Two years ago, Cannes Film Festival head Thierry Frémaux declared Lars von Trier “persona non grata” after the director’s post-Melancholia press conference, where he fumbled through a comment about understanding and slightly sympathizing with Hitler. Later, Frémaux walked back his comments, saying that status only applied for one year. “That controversy was as stupid as what Lars said,” he said today at the Film Bazaar in Goa, India. “I told him that he made a bad joke, but that the controversy was unfair.”
“Do we dream to have Lars von Trier back at Cannes? Yes we do,” Frémaux said. But he won’t be returning with Nymphomaniac, since the film will be opening in Spain and Denmark on Christmas day. Cannes competition slots are reserved for world premières, though there’s nothing to stop the festival from showing the film out of competition. Frémaux added that he considers von Trier “a friend,” and that the two men “share views on cinema.”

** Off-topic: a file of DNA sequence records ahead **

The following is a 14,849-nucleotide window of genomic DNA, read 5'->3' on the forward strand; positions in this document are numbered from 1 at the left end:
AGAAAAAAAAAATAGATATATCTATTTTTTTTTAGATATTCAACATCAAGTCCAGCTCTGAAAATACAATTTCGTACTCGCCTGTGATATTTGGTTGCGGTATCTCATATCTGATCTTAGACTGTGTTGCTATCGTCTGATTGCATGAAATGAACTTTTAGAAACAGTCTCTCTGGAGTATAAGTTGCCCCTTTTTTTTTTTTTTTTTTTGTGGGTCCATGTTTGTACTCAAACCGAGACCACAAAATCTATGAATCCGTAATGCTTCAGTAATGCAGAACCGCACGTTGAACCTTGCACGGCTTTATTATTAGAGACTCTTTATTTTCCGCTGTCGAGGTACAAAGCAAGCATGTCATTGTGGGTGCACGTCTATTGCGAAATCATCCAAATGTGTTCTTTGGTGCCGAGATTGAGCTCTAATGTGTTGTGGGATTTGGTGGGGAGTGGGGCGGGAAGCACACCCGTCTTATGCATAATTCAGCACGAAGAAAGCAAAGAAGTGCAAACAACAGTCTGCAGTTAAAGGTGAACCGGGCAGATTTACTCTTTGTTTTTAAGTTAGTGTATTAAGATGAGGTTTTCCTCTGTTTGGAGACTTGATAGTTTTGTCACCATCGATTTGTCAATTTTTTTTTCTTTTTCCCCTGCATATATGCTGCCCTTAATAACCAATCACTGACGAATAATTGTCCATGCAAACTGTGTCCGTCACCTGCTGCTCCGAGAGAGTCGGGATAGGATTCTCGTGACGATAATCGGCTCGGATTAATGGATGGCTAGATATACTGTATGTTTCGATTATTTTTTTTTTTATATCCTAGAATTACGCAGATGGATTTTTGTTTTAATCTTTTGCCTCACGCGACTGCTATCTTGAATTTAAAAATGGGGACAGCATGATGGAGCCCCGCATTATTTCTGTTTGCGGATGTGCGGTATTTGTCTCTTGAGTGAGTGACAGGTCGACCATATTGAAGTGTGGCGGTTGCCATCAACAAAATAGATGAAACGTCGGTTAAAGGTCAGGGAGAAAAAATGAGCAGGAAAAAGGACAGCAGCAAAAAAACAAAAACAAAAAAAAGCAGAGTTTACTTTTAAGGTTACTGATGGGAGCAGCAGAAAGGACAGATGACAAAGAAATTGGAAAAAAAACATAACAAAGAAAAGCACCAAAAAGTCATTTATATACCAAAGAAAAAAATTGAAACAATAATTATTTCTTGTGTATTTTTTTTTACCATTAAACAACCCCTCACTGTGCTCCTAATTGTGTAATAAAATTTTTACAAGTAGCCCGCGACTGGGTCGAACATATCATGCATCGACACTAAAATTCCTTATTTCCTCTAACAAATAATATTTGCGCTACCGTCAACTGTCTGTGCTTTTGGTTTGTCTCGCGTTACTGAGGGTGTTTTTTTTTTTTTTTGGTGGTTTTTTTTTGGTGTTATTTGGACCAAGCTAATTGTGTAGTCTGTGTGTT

The Nymphomaniac comments were just part of Frémaux’s remarks, which included a strong warning about how “countries need to protect their cinema because of American cinema.” Noting that “the market is always for the benefit of American cinema,” he urged vigilance: “When a country pays attention to its cinema, the cinema will pay attention to the country.” His list of countries currently nurturing their film countries adequately: Mexico, South Korea, Lebanon, Israel, China, Romania and (“a little,” he hedged) India.